Difference between revisions of "Five-Fold Symmetry in Liquids"

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==Summary==
 
==Summary==
Even though liquids are essential ingredients in soft matter, researchers have only recently begun to understand their structure. Previous theories describing liquids as disordered crystals or as dense gases have fallen short. While there are still many unanswered questions, the current method is to explain the liquid structure as a dense packing of tetrahedral building blocks. Ideally one would like to have a method of describing the liquid structure as we already have for crystal structure. Unfortunately, since the atomic structure of a liquid changes over space and time, conventional scattering experiments using X-rays or electrons or neutrons can only provide directionally average information.
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Even though liquids are essential ingredients in soft matter, researchers have only recently begun to understand their structure. Previous theories describing liquids as disordered crystals or as dense gases have fallen short, and it has accepted that the liquid structure is a well-defined phase in its own right. While there are still many unanswered questions, the current method is to explain the liquid structure as a dense packing of tetrahedral building blocks. Ideally one would like to have a simple structural method for describing the liquid structure as we already have with the periodicity of crystal structures. Unfortunately, since the atomic structure of a liquid changes over space and time, conventional scattering experiments using X-rays or electrons or neutrons can only provide directionally average information.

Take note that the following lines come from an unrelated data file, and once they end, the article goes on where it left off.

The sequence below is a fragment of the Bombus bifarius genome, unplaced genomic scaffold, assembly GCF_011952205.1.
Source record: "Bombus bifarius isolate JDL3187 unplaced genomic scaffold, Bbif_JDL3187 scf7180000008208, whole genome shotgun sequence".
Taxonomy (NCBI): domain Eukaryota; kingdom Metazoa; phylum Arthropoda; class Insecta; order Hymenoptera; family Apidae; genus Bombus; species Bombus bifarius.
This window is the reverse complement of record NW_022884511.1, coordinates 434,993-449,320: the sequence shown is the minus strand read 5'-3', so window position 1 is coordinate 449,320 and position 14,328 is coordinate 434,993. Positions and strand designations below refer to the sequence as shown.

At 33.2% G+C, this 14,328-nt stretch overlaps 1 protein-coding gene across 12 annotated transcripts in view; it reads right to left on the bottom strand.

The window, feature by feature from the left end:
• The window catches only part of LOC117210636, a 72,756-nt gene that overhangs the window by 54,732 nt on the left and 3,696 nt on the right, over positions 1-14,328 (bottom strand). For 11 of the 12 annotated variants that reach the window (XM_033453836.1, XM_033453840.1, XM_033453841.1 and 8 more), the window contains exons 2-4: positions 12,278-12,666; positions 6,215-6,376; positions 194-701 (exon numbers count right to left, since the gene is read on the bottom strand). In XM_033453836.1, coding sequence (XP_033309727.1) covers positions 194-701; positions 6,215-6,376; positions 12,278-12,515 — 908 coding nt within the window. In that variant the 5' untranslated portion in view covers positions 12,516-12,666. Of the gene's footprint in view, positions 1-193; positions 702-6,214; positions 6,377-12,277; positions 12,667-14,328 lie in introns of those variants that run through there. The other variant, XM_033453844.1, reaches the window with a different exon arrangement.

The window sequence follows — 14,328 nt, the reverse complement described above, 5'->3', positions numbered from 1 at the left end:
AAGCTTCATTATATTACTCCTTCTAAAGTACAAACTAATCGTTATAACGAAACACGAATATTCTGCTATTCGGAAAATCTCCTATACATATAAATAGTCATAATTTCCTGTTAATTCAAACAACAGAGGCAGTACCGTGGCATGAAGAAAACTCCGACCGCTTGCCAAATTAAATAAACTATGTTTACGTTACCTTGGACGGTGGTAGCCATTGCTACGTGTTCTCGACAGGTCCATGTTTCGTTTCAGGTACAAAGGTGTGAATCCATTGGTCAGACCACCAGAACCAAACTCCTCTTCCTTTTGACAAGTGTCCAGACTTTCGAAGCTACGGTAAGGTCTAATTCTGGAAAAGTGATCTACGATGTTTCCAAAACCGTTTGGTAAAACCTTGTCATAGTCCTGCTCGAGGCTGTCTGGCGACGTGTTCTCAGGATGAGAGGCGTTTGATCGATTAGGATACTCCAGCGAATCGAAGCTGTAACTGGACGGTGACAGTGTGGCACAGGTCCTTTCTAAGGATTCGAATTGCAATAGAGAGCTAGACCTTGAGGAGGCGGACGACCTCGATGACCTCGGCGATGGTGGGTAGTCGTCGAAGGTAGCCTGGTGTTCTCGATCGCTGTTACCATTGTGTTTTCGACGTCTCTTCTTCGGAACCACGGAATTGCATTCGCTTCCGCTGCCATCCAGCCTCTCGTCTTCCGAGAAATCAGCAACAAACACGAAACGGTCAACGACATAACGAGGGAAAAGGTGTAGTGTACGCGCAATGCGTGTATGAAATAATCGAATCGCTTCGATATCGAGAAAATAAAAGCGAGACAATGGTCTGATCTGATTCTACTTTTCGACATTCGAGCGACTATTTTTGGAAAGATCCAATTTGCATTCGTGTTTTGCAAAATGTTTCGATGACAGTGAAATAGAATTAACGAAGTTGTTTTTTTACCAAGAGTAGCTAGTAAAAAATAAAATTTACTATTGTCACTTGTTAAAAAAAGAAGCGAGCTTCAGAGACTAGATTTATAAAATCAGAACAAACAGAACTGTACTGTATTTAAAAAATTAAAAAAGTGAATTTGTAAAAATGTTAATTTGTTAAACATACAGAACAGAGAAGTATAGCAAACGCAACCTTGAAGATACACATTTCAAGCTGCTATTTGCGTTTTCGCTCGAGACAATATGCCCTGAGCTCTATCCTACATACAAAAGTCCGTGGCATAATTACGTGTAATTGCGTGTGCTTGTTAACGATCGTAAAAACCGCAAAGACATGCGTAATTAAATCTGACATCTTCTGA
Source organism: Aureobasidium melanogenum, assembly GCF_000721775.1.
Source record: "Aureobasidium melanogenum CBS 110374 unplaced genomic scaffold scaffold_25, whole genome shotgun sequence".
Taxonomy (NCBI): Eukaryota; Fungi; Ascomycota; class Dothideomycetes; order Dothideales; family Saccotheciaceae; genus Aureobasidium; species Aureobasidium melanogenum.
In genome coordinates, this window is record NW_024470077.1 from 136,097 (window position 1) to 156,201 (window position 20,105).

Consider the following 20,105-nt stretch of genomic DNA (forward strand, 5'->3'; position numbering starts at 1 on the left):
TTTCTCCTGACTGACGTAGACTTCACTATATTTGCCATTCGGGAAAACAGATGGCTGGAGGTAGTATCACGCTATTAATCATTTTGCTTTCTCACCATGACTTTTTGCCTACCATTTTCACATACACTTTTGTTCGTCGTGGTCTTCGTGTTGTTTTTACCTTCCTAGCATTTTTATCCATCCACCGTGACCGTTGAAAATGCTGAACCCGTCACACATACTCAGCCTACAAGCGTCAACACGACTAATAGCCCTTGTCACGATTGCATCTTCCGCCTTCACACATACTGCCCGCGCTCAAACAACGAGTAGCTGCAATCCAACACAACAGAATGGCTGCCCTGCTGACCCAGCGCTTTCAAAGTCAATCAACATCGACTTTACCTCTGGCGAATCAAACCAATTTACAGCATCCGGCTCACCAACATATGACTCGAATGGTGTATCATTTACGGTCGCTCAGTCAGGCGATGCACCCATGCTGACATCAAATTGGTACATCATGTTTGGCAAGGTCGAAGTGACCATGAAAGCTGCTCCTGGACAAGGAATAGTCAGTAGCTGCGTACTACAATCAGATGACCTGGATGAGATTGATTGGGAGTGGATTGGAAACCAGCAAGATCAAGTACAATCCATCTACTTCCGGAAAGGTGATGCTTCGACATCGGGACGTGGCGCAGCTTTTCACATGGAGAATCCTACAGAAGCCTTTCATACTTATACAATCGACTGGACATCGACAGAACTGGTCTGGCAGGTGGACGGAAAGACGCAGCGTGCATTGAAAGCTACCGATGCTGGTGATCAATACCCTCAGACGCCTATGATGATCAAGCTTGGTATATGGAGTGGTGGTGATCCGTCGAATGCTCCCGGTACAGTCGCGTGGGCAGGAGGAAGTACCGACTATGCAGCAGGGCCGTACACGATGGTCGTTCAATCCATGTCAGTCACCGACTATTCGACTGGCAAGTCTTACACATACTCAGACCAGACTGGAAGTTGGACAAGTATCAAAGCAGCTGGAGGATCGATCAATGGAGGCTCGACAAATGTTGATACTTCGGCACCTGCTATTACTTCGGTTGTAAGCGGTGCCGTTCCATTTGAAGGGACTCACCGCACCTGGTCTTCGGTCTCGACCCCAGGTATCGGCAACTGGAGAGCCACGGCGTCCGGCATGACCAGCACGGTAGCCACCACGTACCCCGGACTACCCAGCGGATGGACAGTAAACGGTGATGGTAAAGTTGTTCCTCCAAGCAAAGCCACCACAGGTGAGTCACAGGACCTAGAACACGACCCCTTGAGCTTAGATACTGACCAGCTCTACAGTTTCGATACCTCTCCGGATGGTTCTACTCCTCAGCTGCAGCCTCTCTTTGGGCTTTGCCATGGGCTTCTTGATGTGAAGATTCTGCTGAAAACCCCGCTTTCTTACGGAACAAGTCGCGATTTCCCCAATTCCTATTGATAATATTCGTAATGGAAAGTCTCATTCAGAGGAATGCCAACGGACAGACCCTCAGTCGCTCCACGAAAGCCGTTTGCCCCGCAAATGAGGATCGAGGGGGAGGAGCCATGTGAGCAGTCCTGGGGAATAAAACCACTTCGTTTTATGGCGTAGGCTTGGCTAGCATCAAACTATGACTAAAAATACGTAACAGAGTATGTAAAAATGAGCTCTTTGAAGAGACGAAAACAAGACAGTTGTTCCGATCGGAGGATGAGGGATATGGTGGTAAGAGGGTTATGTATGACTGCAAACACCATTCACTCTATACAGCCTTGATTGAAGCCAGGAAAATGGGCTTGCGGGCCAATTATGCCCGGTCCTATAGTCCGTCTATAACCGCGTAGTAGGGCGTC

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Reichert et al [1] were the first to report direct evidence for polytetrahedral structures in a monatomic liquid trapped at a solid interface; they saw the characteristic five-fold symmetry of the bonds.

Revision as of 01:10, 28 February 2012

Entry by Emily Redston, AP 226, Fall 2012

Reference

Five-fold symmetry in liquids by F. Spaepen. Nature 408, 781-82 (2000)

Keywords

liquid structure, symmetry

Summary

Even though liquids are essential ingredients in soft matter, researchers have only recently begun to understand their structure. Previous theories describing liquids as disordered crystals or as dense gases have fallen short, and it has accepted that the liquid structure is a well-defined phase in its own right. While there are still many unanswered questions, the current method is to explain the liquid structure as a dense packing of tetrahedral building blocks. Ideally one would like to have a simple structural method for describing the liquid structure as we already have with the periodicity of crystal structures. Unfortunately, since the atomic structure of a liquid changes over space and time, conventional scattering experiments using X-rays or electrons or neutrons can only provide directionally average information.

Reichert et al [1] were the first to report direct evidence for polytetrahedral structures in a monatomic liquid trapped at a solid interface; they saw the characteristic five-fold symmetry of the bonds.